When it starts to rain and doesn’t know when to stop, horse owners need to be on the lookout for potential animal health issues related to flooding and wet weather.
Hoof problems, insect-borne diseases and toxic forages are just a few potential hazards to consider when it comes to the health of horses, Texas veterinarian Dr. Terry Hensley says.
Speaking following flooding throughout Texas in recent weeks, Hensley, assistant director of the laboratory and Texas A&M AgriLife Extension Service veterinarian, College Station, says many health issues arise when there is a lot of water around.
“When you have this much rain, it disturbs the soil and brings a host of bacterial spores, like clostridium, to the surface, which can then be washed from pasture to pasture.”
Foot issues can arise in horses, Hensley says. Horses in wet, muddy pastures have the increased chance of developing a hoof abscess. Hensley says horses that show signs of lameness should be examined by a veterinarian to determine the extent of possible infection.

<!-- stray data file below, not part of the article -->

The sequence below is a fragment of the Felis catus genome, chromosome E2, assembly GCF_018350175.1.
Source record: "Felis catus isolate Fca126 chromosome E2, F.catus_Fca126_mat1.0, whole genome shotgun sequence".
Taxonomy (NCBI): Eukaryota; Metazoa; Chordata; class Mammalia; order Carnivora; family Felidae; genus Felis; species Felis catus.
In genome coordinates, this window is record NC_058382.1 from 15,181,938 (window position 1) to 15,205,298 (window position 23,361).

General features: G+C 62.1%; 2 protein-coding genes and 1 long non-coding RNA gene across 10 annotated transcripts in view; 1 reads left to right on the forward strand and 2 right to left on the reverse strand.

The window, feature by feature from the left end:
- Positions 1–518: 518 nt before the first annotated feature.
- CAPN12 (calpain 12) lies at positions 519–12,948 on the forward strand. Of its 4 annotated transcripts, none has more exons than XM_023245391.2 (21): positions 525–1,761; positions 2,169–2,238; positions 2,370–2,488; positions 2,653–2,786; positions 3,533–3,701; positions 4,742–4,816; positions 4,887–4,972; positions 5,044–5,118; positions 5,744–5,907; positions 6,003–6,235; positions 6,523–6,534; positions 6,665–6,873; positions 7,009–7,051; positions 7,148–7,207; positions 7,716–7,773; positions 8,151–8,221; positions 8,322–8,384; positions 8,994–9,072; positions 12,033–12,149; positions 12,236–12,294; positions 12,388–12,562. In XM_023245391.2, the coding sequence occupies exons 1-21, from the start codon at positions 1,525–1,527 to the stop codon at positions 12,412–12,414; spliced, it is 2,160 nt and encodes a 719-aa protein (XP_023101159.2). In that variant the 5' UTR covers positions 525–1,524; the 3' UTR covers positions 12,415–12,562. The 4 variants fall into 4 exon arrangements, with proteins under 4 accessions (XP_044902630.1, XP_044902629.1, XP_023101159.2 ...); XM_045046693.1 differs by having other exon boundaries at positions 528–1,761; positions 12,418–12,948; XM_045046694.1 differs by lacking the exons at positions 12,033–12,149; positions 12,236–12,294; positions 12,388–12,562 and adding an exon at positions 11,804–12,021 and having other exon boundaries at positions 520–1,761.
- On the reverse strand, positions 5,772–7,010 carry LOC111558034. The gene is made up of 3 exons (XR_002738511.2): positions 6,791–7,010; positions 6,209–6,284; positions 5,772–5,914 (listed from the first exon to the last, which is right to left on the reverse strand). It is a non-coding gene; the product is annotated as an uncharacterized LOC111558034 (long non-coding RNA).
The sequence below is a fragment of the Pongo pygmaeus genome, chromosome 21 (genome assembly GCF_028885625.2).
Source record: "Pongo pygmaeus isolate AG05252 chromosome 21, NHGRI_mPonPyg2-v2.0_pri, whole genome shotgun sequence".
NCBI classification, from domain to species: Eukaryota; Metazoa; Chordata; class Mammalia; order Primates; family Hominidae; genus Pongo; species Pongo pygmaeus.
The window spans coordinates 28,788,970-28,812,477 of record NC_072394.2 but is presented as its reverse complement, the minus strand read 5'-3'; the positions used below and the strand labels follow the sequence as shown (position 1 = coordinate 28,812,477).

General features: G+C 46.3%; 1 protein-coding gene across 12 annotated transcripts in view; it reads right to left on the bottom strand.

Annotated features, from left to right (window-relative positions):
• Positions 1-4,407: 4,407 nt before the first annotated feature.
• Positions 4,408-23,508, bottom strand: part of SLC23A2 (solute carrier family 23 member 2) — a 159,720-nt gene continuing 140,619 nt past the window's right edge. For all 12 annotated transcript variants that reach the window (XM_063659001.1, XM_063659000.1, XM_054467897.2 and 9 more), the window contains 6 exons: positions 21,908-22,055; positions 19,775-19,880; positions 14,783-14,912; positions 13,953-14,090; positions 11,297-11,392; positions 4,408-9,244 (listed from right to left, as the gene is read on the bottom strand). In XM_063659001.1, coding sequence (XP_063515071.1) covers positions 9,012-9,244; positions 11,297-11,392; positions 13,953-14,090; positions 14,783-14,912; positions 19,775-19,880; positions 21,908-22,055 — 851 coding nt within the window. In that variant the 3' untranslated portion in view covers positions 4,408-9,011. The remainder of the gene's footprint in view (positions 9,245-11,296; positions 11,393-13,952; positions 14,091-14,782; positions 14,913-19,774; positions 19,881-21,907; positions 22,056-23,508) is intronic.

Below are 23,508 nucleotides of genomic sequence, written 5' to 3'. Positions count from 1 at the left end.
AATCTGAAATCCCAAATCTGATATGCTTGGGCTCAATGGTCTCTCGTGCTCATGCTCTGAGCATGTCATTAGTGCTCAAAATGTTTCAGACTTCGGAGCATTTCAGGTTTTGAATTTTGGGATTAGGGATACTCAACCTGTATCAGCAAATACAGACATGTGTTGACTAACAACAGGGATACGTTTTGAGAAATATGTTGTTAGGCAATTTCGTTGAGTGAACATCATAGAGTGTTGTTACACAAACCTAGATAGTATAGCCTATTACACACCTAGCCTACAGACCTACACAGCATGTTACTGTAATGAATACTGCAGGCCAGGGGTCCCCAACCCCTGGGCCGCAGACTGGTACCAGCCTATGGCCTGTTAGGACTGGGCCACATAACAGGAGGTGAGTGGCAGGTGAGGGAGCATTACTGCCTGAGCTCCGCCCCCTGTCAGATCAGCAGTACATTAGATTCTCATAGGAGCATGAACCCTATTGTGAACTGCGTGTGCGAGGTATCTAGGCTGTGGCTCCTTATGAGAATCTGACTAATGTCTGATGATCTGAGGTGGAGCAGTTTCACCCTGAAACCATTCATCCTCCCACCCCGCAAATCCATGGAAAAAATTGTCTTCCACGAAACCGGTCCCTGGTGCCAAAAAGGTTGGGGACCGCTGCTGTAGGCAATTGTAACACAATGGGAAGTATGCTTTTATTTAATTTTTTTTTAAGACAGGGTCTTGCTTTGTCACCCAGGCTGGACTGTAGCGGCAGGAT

Other potential problems from excessive rain for consecutive days without shelter can be crusty, scaly skin. There’s also the risk of pastern dermatitis.
Forages, such as Johnsongrass and sorghum species, should also be monitored for problems such as prussic acid and nitrate levels. Johnsongrass can grow quickly due to excessive moisture, and when extreme heat follows after excessive moisture, nitrates can build up in grasses. Producers baling hay are advised to obtain hay samples.
» Fact sheet on animal health during floods
The lab at Texas A&M can also test forages and hay for high levels of prussic acid or nitrate. How to send samples.
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